One-hundred-foot high dive towers, rival swim clubs and world champion swimmers along the Gorge are gone but not forgotten, thanks to local historian Dennis Minaker.
The Saanich author can spin an oral history of the Gorge Waterway that will make your head spin. His annual walking tour of the Gorge is free and happens this Saturday (May 23), starting at the Gorge Canoe and Kayak Club.
“Before cars took over, water was the way. And in Greater Victoria, the Gorge Waterway was an epicentre for summer activity,” Minaker says.
Fishing, swimming, sailing and rowing were daily occurrences on the pristine waters of Canada’s pre-war Gorge, and it stayed that way until the 1930s when its recreational draw began to decline.
Few know the stories of the Gorge like Minaker. A retired registered nurse, Minaker spent six years during the 1990s gathering about 200 first-person stories of the Gorge during its glorious heyday – from the 1890s to the 1930s.
“I got interested at just the right time, it was serendipitous,” Minaker says. “Had I waited five more years, they would have been gone. Gorge’s story would have been so much drier and thinner.”
Minaker couldn’t believe no one had documented the Gorge as its own entity, so he took on the project himself. It led to his 1998 book, The Gorge of Summers Gone, A History of Victoria’s Waterway.
The book has sold thousands of copies. In particular, people love the story of 100-foot dive tower, Minaker says.
“It was at Curtis Point and it was not for anyone. It was for two daredevil boys, about 19-years-old, who would dive as a spectacle,” he says.
The water depth today is only about 3.5 metres, but it may have been a few feet deeper as silt could have built up since then, Minaker adds.
“The duo even did night dives, circa 1922, wearing an asbestos-lined suit lit on fire with flames trailing all the way to the water. One of them broke his back diving off the tower a couple years later and died three years after that. Sad story,” Minaker says.
Canadian swimming champion Audrey Griffin of Saanich recalled the diving story clear as day.
“She was the rescuer who pulled him in, just her. When she told me, it was as clear as a story from last week, but it was 75 years later,” Minaker says.
Griffin was a popular athlete of the time, a regular in the Gorge three-mile swim meets that would start in front of the Empress hotel and finish near the Tillicum bridge, which was a central area for all six swim clubs. The swim clubs were on shore or on piles and would use logs to create a weir.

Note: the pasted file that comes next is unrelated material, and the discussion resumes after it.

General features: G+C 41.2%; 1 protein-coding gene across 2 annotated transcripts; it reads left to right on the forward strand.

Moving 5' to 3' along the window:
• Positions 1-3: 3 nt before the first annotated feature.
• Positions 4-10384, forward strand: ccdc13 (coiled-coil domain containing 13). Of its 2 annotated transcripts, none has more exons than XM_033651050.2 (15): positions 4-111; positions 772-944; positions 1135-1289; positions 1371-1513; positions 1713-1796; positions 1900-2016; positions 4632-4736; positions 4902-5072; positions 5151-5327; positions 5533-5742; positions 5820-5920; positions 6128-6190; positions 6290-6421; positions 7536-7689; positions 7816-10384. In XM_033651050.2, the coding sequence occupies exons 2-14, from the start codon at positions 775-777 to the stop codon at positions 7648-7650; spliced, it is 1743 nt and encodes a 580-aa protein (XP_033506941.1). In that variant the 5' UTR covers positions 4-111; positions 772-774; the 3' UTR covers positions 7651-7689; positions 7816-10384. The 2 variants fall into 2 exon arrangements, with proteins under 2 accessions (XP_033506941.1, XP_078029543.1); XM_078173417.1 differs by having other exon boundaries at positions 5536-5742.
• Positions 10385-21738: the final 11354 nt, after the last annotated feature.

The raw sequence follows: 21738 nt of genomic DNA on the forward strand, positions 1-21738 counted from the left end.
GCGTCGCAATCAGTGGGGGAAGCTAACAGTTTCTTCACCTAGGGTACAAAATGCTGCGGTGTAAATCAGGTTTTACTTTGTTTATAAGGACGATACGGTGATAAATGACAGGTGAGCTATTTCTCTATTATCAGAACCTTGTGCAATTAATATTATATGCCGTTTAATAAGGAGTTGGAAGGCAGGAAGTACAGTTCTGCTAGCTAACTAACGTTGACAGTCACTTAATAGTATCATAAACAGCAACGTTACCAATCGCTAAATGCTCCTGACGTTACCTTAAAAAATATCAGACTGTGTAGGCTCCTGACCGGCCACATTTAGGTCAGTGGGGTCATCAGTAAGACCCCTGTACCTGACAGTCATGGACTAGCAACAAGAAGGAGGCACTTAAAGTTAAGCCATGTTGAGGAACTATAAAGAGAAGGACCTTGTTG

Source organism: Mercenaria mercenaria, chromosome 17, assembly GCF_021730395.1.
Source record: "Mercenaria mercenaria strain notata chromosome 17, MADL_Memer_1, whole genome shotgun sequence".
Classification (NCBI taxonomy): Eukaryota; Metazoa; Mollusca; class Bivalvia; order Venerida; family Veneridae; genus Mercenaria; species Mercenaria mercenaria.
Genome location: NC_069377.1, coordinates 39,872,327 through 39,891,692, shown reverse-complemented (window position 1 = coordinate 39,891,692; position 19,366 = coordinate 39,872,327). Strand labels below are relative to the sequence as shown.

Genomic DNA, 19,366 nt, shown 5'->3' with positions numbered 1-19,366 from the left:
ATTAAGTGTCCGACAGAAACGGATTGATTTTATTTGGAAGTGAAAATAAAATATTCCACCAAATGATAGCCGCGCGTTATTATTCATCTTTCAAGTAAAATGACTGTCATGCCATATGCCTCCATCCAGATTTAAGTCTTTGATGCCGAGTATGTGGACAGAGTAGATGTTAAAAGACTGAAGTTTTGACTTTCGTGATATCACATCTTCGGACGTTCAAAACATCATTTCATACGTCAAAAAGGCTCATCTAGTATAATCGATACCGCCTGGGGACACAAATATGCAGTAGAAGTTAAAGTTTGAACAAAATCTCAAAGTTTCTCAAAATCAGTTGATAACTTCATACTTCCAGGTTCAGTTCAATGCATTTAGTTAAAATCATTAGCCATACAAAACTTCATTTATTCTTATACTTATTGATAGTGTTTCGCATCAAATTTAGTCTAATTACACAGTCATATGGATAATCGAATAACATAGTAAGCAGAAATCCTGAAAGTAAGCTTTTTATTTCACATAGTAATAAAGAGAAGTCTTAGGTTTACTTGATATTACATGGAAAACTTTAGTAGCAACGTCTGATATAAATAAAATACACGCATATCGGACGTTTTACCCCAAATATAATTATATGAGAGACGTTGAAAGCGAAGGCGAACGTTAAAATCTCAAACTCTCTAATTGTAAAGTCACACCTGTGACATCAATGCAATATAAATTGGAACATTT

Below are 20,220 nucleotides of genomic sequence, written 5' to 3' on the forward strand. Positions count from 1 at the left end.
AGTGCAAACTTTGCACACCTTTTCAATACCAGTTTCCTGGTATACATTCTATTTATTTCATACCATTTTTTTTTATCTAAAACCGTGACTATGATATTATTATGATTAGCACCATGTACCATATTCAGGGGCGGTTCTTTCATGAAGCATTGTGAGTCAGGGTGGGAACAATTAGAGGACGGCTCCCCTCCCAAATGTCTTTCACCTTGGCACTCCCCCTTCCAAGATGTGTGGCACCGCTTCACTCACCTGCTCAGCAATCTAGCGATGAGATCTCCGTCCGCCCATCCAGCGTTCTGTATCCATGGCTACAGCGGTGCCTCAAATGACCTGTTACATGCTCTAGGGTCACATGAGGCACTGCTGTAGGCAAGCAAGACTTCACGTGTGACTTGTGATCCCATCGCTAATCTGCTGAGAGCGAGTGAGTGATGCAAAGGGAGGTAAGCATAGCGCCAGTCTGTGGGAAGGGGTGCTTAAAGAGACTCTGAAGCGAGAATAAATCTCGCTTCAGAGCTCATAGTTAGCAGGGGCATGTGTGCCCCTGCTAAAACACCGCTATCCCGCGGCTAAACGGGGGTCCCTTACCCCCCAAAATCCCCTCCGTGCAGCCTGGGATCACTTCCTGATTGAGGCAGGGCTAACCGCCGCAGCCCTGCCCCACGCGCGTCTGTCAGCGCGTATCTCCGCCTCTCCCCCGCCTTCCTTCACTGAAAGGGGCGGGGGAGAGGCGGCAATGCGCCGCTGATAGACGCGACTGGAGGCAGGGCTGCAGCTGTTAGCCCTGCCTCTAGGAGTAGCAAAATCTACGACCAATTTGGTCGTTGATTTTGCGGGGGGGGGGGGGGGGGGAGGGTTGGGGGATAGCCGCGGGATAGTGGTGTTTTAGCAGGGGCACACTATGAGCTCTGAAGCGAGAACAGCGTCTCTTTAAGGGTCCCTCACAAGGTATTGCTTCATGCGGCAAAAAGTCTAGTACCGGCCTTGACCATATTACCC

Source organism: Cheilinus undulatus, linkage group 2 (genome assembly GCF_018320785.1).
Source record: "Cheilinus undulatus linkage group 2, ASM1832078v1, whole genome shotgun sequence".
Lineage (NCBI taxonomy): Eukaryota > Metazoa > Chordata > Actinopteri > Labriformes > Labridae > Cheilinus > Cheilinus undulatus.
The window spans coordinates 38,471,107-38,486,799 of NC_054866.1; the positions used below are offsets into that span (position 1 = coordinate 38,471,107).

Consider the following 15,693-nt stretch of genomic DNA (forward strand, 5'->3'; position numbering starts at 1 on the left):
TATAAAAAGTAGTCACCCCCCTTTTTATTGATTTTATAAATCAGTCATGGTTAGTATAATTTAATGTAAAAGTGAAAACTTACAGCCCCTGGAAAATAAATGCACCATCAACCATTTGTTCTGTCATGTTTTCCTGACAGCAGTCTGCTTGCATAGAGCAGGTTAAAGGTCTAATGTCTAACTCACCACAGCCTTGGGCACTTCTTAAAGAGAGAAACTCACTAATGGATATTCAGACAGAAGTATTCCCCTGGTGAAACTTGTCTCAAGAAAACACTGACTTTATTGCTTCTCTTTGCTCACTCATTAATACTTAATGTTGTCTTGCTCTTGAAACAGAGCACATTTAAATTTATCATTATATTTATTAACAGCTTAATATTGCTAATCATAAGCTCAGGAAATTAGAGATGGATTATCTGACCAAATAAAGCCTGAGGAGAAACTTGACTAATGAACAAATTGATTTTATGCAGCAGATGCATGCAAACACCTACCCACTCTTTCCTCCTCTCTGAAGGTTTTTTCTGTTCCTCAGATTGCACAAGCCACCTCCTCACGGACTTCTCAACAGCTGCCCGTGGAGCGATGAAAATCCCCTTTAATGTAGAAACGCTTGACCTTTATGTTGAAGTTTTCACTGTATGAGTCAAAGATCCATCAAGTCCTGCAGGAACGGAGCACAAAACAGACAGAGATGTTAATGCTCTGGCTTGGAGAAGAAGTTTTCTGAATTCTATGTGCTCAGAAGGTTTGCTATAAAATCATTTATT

The age of the automobile had yet to take full effect, and as a result, people flocked to the fairground at the end of the streetcar line in Electric Gorge Park (now Esquimalt Gorge Park).
“B.C. Electric bought 10 acres at Gorge Park in 1905, creating an amusement park. It had a bandshell stage, outdoor stage, dance hall, amusement rides, roller coaster and a shoot the chute waterslide,” says Minaker.
Vaudeville acts visited the park and the swim meets invited world champions. Johnny Weissmuller came prior to his Hollywood fame as Tarzan. Hawaii’s Duke Kahanamoku, a world champion swimmer and the father of modern surfing, not only came to compete but also performed on the stage with his ukulele.
“The crowd loved it,” Minaker says.
The house that is now the Gorge Rowing and Canoe Club is the only building remaining in a stretch of houses and mansions in proximity to the bridge.
Young couples would rent a canoe and head up Portage Inlet, which at that time was still heavily forested but with cabins and quiet little corners. It was reputedly great for moonlight paddles.
In 1890, businessman Joseph Loewen of the Victoria-Phoenix Brewery built a mansion slightly up the hill from the Saanich side of the Tillicum bridge. Loewen died in the early 1900s and the estate served as Estella Carroll’s brothel, known as Carroll’s Castle. Saanich Police were said to have conducted midnight raids before it burned to the ground in 1923.
“The stories go on, I have too many,” Minaker says.
The bridge itself is the seventh generation. Prior to its construction in 1960, the crossing was only about two metres wide, but was a dangerous arrangement of rock. When the early bridges would fail, the crossing would default to a few tipped logs or planks.
“I was told the story of a 12-year-old boy with a bike and wagon who would deliver meat from the Saanich side, across the bridge in Esquimalt. He had to walk the bike, navigating over the unstable planks,” Minaker says.
Another man was nearly 101 years old when he recounted to Minaker the spring of 1911, when he tipped his canoe under the bridge. The man went into the Gorge Tavern (Gorge Point Pub) soaking wet and cold, and was served his first glass of whisky.
“That whisky resuscitated him. He never forgot it.”
The Gorge history walking tour starts at 2 p.m. on Saturday, May 23, at the Canoe and Kayak Club, 355 Gorge Rd. West. The walk will venture across the bridge and back and includes some stairs. For more information, call 250-385-8884.
Minaker’s book is available locally at Bolen and Munro’s bookstores.
Saanich offers a neatly mapped tour of the neighbourhood on its website at http://www.saanich.ca/discover/artsheritagearc/heritage/pdf/gorgetour2.pdf.